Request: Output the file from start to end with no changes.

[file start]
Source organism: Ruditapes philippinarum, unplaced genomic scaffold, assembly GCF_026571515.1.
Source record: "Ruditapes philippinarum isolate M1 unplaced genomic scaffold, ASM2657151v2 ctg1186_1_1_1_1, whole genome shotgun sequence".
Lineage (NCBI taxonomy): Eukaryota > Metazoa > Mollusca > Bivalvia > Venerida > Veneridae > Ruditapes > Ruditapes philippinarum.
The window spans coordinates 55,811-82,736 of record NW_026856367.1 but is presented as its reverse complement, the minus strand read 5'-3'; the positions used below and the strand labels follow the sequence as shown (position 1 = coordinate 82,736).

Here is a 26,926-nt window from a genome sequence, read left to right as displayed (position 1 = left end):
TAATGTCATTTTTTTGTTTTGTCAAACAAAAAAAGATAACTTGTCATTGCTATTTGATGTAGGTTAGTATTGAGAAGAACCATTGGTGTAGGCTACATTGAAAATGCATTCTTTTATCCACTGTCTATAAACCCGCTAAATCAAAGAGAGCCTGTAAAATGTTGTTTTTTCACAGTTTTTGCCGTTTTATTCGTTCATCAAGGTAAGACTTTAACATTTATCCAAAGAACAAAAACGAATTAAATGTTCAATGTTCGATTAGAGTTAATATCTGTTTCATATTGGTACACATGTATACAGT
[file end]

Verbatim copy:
Source organism: Ruditapes philippinarum, unplaced genomic scaffold, assembly GCF_026571515.1.
Source record: "Ruditapes philippinarum isolate M1 unplaced genomic scaffold, ASM2657151v2 ctg1186_1_1_1_1, whole genome shotgun sequence".
Lineage (NCBI taxonomy): Eukaryota > Metazoa > Mollusca > Bivalvia > Venerida > Veneridae > Ruditapes > Ruditapes philippinarum.
The window spans coordinates 55,811-82,736 of record NW_026856367.1 but is presented as its reverse complement, the minus strand read 5'-3'; the positions used below and the strand labels follow the sequence as shown (position 1 = coordinate 82,736).

Here is a 26,926-nt window from a genome sequence, read left to right as displayed (position 1 = left end):
TAATGTCATTTTTTTGTTTTGTCAAACAAAAAAAGATAACTTGTCATTGCTATTTGATGTAGGTTAGTATTGAGAAGAACCATTGGTGTAGGCTACATTGAAAATGCATTCTTTTATCCACTGTCTATAAACCCGCTAAATCAAAGAGAGCCTGTAAAATGTTGTTTTTTCACAGTTTTTGCCGTTTTATTCGTTCATCAAGGTAAGACTTTAACATTTATCCAAAGAACAAAAACGAATTAAATGTTCAATGTTCGATTAGAGTTAATATCTGTTTCATATTGGTACACATGTATACAGT